Wednesday, June 03, 2015

Blockage of leg arteries

Table of Contents

Alternative Names

Peripheral artery disease; Claudication; Intermittent claudication; Vaso-occlusive disease of the legs; Arterial insufficiency of the legs; Recurrent leg pain and cramping; Calf pain with exercise

Home Care

Talk to your doctor about the cause of your leg cramping and about what to do at home to relieve it. A healthy diet is important to keep atherosclerosis from getting worse.

A program of daily walking for short periods, and stopping for pain or cramping, may help improve function. You MUST stop smoking.

Avoid placing hot or cold items on legs. Avoid tight shoes.

Have your doctor check any non-healing wounds on the lower legs and feet.

Call your health care provider if

There are many other causes of leg pain such as arthritis or low blood potassium. However, some causes of leg pain may be life-threatening such a blood clot in the legs. Seek medical attention if you have:

  • Leg pain that does not go away
  • Legs that are red, hot or swollen
  • Chest pain or shortness of breath with leg pain
  • Diabetes
  • If you are pregnant

What to expect at your health care provider's office

Your health care provider will perform a physical examination and ask questions about your cramping leg pain and other symptoms, such as:

  • Do you have leg cramps at night?
  • How often does leg pain with cramping occur?
  • Is it getting worse?
  • Is the pain sharp?
  • Is there an aching pain with the cramps?
  • Is it worse after you exercise?
  • Is it worse after you are standing?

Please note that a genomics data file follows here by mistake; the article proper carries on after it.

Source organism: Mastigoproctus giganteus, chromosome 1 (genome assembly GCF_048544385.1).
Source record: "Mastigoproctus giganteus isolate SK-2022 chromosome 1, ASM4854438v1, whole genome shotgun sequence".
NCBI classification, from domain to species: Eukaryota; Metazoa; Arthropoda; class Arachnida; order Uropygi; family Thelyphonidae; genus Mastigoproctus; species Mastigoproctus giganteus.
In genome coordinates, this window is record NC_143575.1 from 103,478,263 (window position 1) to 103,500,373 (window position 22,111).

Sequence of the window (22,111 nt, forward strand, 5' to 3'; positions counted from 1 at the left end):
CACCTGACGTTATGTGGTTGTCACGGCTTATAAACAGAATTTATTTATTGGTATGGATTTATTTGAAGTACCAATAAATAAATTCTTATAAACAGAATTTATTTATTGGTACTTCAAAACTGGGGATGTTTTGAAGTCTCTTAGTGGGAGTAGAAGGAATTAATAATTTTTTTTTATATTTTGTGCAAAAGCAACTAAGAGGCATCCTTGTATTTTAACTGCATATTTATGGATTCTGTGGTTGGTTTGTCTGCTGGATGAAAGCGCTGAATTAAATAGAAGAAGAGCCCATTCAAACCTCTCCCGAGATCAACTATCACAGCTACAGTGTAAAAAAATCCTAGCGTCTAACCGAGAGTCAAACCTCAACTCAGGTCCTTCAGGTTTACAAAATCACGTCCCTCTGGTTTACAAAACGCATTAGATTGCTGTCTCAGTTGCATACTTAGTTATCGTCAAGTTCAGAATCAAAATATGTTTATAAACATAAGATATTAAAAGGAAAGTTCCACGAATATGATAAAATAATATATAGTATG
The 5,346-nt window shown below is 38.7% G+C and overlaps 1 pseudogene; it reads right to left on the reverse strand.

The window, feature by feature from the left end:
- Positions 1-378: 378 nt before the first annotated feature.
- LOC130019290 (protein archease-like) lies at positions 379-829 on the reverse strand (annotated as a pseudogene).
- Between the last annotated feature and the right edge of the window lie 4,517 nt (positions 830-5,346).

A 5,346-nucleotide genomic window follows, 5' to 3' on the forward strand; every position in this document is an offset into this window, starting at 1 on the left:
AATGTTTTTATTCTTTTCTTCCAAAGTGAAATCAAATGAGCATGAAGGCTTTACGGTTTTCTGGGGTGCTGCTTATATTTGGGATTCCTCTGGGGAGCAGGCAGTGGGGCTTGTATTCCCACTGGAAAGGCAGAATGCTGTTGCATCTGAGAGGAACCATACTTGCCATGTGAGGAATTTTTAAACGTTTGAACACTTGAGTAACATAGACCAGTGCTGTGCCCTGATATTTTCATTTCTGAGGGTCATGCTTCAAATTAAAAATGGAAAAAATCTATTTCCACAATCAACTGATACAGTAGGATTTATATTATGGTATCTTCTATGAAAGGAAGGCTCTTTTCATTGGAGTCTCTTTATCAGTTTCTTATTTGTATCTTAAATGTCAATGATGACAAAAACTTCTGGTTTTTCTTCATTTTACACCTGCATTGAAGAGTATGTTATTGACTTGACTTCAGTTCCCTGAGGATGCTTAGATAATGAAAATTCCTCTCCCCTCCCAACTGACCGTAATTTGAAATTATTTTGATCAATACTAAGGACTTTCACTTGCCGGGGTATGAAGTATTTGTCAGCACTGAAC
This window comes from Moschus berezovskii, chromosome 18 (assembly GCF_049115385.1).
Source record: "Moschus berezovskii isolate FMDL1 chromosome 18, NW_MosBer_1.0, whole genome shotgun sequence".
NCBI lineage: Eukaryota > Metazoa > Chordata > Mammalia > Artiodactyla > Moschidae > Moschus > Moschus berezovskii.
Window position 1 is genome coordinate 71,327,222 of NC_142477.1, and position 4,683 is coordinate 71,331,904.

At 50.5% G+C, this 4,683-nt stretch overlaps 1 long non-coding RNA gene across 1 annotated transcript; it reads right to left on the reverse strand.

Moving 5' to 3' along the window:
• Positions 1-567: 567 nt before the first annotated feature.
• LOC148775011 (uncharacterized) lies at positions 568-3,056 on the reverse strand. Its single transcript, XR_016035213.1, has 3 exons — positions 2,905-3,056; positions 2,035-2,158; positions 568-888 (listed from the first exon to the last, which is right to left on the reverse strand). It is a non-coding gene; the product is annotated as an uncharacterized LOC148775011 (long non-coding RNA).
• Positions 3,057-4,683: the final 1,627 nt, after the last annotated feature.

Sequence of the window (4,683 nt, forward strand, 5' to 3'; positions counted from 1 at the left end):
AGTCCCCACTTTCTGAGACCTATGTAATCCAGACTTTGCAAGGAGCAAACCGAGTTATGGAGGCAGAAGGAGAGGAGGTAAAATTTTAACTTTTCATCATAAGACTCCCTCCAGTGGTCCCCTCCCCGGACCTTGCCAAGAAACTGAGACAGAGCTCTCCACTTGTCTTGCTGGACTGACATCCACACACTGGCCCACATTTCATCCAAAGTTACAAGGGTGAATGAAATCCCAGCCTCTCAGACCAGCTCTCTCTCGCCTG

• Do you smoke? How much?
  • Do you drink alcohol? How much?
  • Are you diabetic? How well is your blood sugar controlled?
  • What other symptoms are also present?
  • Has there been impotence (men)?
  • Is there pain in the back?
  • Is there a darkening of the skin of the legs, feet, or toes?
  • Is there weakness or paralysis of the legs?

The provider may check the pulse in the groin and other areas where the pulse can be felt in the legs.

The following tests may be performed:

  • Blood pressure measured in arms and legs for comparison
  • Doppler ultrasonography on the legs and the heart
  • Duplex Doppler/ultrasound exam of extremity   to see how blood flows through arteries
  • ECG   to check the activity of your heart
  • Aortography   to see blockages in your large arteries


Surgery or angioplasty may be recommended if claudication interferes with the patient's activities or work, and if the diseased arteries are likely to improve after corrective treatment.

Review Date: 08/11/2005
Reviewed By: Joseph P. Hart, M.D., Marco Polo Traveling Fellow c/o Department of Vascular Surgery, A. Z. St. Blasius Hospital (Belgium). Review provided by VeriMed Healthcare Network.

A.D.A.M., Inc. is accredited by URAC, also known as the American Accreditation HealthCare Commission (